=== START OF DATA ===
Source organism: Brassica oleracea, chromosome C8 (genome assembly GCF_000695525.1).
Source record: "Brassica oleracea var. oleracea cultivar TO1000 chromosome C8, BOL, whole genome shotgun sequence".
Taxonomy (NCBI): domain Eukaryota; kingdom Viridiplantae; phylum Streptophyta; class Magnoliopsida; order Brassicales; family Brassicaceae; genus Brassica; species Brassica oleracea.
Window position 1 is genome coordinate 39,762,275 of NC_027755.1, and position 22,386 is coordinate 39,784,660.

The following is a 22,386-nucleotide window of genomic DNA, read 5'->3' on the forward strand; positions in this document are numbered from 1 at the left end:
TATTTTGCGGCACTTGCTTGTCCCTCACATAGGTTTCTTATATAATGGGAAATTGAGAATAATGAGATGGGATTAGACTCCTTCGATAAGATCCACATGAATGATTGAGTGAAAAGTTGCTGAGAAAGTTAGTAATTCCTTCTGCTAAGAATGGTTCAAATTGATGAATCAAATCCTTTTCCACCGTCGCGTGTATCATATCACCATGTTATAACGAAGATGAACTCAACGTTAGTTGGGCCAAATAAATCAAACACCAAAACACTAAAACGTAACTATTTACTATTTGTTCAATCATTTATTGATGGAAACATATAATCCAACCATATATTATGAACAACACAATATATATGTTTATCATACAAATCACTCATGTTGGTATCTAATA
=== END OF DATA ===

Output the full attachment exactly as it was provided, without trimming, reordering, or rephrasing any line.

Source organism: Brassica oleracea, chromosome C8 (genome assembly GCF_000695525.1).
Source record: "Brassica oleracea var. oleracea cultivar TO1000 chromosome C8, BOL, whole genome shotgun sequence".
Taxonomy (NCBI): domain Eukaryota; kingdom Viridiplantae; phylum Streptophyta; class Magnoliopsida; order Brassicales; family Brassicaceae; genus Brassica; species Brassica oleracea.
Window position 1 is genome coordinate 39,762,275 of NC_027755.1, and position 22,386 is coordinate 39,784,660.

The following is a 22,386-nucleotide window of genomic DNA, read 5'->3' on the forward strand; positions in this document are numbered from 1 at the left end:
TATTTTGCGGCACTTGCTTGTCCCTCACATAGGTTTCTTATATAATGGGAAATTGAGAATAATGAGATGGGATTAGACTCCTTCGATAAGATCCACATGAATGATTGAGTGAAAAGTTGCTGAGAAAGTTAGTAATTCCTTCTGCTAAGAATGGTTCAAATTGATGAATCAAATCCTTTTCCACCGTCGCGTGTATCATATCACCATGTTATAACGAAGATGAACTCAACGTTAGTTGGGCCAAATAAATCAAACACCAAAACACTAAAACGTAACTATTTACTATTTGTTCAATCATTTATTGATGGAAACATATAATCCAACCATATATTATGAACAACACAATATATATGTTTATCATACAAATCACTCATGTTGGTATCTAATA